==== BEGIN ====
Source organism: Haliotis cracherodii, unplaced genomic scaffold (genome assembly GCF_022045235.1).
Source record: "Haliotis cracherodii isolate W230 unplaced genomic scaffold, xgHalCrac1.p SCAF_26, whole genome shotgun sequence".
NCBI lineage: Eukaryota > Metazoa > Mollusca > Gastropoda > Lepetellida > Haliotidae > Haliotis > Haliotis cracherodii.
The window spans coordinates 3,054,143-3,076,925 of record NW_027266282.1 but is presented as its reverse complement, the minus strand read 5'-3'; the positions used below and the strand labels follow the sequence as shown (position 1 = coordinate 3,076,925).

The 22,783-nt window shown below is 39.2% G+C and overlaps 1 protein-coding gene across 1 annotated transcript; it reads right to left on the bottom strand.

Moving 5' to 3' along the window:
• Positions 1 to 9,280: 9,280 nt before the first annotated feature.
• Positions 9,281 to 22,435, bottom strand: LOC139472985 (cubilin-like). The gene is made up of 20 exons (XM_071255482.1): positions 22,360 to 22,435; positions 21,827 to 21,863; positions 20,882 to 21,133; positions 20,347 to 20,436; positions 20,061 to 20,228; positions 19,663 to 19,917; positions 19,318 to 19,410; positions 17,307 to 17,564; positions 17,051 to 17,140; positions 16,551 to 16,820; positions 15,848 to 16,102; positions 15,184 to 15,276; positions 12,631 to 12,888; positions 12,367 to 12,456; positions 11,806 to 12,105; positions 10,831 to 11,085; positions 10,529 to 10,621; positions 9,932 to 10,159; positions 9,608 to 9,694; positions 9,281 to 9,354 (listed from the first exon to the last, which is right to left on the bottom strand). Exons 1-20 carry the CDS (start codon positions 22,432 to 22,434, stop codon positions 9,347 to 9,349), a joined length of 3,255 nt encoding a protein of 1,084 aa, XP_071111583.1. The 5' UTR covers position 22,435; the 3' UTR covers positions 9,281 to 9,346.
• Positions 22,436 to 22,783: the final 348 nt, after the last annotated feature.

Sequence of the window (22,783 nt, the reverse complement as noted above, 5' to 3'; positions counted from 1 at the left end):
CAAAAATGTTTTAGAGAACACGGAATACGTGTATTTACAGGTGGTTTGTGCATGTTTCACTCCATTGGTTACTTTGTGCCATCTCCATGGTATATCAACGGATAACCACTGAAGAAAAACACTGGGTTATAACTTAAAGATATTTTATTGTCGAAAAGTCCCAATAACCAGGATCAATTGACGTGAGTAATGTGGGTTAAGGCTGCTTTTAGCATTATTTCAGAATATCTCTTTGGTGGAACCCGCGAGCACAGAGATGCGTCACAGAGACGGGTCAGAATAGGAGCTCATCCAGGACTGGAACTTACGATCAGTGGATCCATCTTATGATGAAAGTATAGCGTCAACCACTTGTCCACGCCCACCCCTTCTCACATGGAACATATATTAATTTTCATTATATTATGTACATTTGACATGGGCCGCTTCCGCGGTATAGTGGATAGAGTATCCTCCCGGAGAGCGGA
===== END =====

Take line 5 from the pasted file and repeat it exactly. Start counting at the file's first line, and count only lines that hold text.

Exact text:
The 22,783-nt window shown below is 39.2% G+C and overlaps 1 protein-coding gene across 1 annotated transcript; it reads right to left on the bottom strand.